Luck or Law? The Constitutional Case Against Indeterminate Sentencing
Posted: 2 Jun 2009 Last revised: 9 Jul 2009
Date Written: June 1, 2009
In the majority of states indeterminate sentencing schemes prevail -- under which the decision for whether a person serves anywhere from one year to a life in prison for a given crime is left largely to the unfettered discretion of a judge. Indeed, ever since the Supreme Court decided Booker v. United States and thereby rendered the federal sentencing guidelines “effectively advisory,” many state courts have read Booker to lend an imprimatur upon their indeterminate sentencing schemes. Thus, in many jurisdictions, virtually no restraints upon judicial and/or executive discretion exist to ensure that similarly situated offenders convicted of similar criminal conduct will, within the same sovereign jurisdiction, receive punishments that are roughly similar to each other.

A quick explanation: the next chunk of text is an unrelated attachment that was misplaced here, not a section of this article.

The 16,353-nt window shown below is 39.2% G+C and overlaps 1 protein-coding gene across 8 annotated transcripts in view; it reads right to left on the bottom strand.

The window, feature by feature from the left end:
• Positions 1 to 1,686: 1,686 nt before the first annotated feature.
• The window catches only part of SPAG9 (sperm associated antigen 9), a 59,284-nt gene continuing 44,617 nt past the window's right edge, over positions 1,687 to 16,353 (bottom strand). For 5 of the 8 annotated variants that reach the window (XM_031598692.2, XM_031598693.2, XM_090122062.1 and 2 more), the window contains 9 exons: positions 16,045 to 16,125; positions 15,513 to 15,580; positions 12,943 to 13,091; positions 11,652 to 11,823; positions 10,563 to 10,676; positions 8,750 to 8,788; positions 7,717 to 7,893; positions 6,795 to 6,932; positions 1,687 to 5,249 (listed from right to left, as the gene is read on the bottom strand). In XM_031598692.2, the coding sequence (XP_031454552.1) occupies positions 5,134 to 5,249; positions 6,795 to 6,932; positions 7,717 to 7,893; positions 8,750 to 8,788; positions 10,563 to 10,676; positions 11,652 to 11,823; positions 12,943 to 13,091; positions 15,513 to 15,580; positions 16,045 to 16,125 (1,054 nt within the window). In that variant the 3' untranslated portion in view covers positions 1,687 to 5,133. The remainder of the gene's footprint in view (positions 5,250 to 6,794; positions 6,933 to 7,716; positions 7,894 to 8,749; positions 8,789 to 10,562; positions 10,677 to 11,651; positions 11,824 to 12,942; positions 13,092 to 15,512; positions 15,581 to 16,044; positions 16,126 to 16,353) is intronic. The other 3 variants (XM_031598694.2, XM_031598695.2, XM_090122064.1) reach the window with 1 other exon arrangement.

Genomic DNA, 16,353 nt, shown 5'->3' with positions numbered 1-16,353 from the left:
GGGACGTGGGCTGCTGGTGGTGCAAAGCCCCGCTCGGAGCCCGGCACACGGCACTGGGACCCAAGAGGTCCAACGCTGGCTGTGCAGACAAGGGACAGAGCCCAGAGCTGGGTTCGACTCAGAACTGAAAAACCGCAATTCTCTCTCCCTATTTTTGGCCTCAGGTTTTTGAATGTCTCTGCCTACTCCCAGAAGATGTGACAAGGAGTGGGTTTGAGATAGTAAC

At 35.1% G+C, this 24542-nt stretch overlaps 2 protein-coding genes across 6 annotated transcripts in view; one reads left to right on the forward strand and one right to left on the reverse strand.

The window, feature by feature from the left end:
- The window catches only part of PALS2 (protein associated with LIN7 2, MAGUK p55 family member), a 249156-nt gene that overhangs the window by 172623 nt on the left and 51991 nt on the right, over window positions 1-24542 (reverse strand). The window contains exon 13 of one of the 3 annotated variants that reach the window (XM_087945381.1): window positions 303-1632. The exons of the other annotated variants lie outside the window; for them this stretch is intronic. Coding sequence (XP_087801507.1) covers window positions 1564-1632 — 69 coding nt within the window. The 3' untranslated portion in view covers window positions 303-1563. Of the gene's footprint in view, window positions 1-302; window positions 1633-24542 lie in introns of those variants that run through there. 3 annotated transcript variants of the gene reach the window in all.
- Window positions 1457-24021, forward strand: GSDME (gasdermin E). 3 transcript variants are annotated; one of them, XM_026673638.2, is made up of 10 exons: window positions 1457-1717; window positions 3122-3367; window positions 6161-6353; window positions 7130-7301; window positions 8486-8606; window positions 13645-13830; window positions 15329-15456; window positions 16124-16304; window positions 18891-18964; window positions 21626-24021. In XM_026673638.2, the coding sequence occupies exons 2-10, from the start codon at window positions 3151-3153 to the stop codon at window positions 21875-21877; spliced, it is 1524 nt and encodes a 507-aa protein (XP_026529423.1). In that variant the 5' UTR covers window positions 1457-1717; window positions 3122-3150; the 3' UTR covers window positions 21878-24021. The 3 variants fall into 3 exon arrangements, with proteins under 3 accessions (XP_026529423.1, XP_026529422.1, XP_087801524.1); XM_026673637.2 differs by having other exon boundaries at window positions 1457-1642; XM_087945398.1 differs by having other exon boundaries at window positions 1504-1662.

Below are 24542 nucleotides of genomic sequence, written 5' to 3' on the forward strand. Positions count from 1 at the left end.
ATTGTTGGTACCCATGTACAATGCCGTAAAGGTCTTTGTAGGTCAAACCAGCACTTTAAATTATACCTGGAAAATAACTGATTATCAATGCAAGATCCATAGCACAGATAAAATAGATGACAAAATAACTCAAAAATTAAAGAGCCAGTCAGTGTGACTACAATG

This Article examines the case for, and the implications of, a finding that indeterminate sentencing schemes are impermissible under the federal Constitution. Looking at the history of the Framing Period and selected areas of the Supreme Court’s jurisprudence over the last forty years, this Article explicates the constitutional restraints on arbitrary and/or discriminatory distributions of penalties, and finds little persuasive basis for the continued survival of indeterminate sentencing schemes. To the extent the Supreme Court is reluctant, as a matter of institutional competence, to make that finding explicit, the Article urges legislators at the federal and state levels to shoulder their co-equal burden of implementing the Constitution’s commitment to restraining the random, arbitrary, or discriminatory imposition of substantial punishment.
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